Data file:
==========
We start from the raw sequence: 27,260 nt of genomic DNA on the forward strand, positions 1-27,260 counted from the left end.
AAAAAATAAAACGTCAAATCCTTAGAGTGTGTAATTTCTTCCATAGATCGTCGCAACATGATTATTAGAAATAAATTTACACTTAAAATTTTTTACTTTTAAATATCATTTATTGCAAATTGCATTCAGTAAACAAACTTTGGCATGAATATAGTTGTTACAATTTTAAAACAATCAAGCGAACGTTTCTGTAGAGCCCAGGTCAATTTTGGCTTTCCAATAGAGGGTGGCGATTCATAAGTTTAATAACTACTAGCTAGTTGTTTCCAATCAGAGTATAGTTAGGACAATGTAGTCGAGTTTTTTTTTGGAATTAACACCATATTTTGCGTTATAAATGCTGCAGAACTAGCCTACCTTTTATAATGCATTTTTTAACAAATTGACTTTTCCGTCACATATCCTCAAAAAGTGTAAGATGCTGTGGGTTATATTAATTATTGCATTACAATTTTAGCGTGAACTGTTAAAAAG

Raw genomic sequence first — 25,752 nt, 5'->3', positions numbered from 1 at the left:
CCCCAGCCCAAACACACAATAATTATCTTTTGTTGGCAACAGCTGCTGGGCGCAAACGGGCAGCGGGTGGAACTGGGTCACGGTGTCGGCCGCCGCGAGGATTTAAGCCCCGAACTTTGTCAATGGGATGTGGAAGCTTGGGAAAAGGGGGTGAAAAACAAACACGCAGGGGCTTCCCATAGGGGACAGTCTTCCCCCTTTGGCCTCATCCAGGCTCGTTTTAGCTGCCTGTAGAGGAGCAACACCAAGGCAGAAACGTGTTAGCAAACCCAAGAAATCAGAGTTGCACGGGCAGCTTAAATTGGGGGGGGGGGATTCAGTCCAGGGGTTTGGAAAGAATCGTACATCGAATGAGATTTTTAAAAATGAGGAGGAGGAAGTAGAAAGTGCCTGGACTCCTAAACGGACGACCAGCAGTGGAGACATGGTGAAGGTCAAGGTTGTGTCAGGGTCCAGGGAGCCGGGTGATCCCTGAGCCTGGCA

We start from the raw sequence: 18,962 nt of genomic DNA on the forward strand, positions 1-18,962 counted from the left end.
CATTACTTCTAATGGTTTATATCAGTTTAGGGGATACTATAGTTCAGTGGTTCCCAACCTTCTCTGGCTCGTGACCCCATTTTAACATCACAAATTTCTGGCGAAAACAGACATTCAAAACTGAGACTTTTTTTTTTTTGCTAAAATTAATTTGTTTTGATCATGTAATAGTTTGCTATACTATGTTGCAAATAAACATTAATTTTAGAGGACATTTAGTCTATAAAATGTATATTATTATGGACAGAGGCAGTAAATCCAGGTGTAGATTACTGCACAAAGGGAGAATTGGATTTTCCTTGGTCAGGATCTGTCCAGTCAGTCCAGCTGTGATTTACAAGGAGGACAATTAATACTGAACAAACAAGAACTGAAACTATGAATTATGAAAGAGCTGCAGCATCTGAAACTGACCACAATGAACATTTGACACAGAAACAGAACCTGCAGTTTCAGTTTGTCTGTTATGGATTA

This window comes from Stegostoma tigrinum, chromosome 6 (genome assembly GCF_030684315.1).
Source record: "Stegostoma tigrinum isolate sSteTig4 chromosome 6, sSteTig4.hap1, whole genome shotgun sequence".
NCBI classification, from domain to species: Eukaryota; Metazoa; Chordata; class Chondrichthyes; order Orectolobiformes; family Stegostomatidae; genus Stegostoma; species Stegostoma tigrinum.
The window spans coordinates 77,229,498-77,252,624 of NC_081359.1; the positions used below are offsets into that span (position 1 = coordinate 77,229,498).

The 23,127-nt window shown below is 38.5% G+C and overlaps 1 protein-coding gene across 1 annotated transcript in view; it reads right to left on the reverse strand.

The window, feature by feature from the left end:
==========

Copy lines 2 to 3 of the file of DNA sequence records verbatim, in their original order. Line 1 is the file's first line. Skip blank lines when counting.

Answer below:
AAAAAATAAAACGTCAAATCCTTAGAGTGTGTAATTTCTTCCATAGATCGTCGCAACATGATTATTAGAAATAAATTTACACTTAAAATTTTTTACTTTTAAATATCATTTATTGCAAATTGCATTCAGTAAACAAACTTTGGCATGAATATAGTTGTTACAATTTTAAAACAATCAAGCGAACGTTTCTGTAGAGCCCAGGTCAATTTTGGCTTTCCAATAGAGGGTGGCGATTCATAAGTTTAATAACTACTAGCTAGTTGTTTCCAATCAGAGTATAGTTAGGACAATGTAGTCGAGTTTTTTTTTGGAATTAACACCATATTTTGCGTTATAAATGCTGCAGAACTAGCCTACCTTTTATAATGCATTTTTTAACAAATTGACTTTTCCGTCACATATCCTCAAAAAGTGTAAGATGCTGTGGGTTATATTAATTATTGCATTACAATTTTAGCGTGAACTGTTAAAAAG

Raw genomic sequence first — 25,752 nt, 5'->3', positions numbered from 1 at the left: